Local scientists have increased monitoring of the Neuse River and Pamlico Sound following Hurricane Matthew. Algal blooms and low dissolved oxygen are a few of the problems being detected due to nutrient loads and storm water runoff.
Eastern North Carolina is recovering from Hurricane Matthew. As officials try to get a handle on the extent of damages, another significant impact is being realized in our waterways. Researchers are keeping close tabs on the estuary for fish kills and algal blooms due to an influx of pollutants. Professor of Marine and Environmental Sciences at the University of North Carolina’s Institute of Marine Sciences in Morehead City Dr. Hans Paerl.
“We had nutrients and pollutants that came in from agricultural lands, from urban centers, including storm water runoff, and also from industrial sites and agricultural concerns like animal operations for example. They all essentially made the mixture that ended up in the river and ultimately into the estuary and into the sound.”
The University of North Carolina and NC State received a joint grant of $180,000 from the National Science Foundation to explore how Hurricane Matthew impacted the Neuse River and Pamlico Sound. To collect data, researchers are using a modeling and monitoring system called “ModMon” to assess water quality, observe algal growth and measure changing environmental conditions. There are 11 mid-river sampling sites set up in the estuary. Researchers collect water samples at these locations and take them back to the lab for analysis. Before Matthew, samples were taken every two weeks. Now, it’s twice a week.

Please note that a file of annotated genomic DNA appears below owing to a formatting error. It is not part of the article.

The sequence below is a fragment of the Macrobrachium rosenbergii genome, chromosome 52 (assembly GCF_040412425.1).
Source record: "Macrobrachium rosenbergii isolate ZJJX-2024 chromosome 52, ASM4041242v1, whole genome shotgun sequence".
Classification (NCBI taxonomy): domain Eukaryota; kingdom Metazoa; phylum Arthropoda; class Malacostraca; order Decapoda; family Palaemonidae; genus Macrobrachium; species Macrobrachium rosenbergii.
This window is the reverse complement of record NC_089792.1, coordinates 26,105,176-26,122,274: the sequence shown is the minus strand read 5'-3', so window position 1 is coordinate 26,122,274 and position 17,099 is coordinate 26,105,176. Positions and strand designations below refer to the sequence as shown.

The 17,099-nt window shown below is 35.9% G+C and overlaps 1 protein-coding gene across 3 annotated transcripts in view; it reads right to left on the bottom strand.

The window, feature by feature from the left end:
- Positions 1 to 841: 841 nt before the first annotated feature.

“We had a run that occurred just a few days before the hurricane occurred so we have good baseline data to see what they system looked like before the storm impacted it. And since the storm, after we realized that there was much rain that had fallen in the basin, it was obvious that we needed to do a more intensive set of monitoring.”
In the weeks following Matthew, floodwaters carrying pollutants collected in the upper Neuse River basin and gradually flowed east through Goldsboro, Kinston and Vanceboro. The influx of fresh water funneled into the brakish Neuse River near New Bern and formed a wedge, with freshwater on top and denser saltwater on the bottom.
“And that caused sort of an oil and vinegar type of situation where the bottom water was locked in and couldn’t change with the surface or the atmosphere and given all the nutrients and organic matter that was coming in from various sources, we could see a rapid sag of dissolved oxygen in the bottom water. And that occurred throughout the Neuse estuary and at the entrance to the Pamlico Sound.”
According to the latest ModMon results, salinity is creeping back into the estuary. Salinity in the Pamlico Sound is still unusually low but stratification is minimal, for now.
If low-oxygen levels persist in the Neuse River, finfish and shellfish will attempt to move to a different area. If they’re not able to relocate fast enough or the area of low-dissolved oxygen is widespread, a fish kill occur. Oysters, clams and other mollusks are the most susceptible. In addition to large numbers of dead fish and the putrid smell, large scale fish kills can impact local fisherman and raise consumer concerns about seafood safety.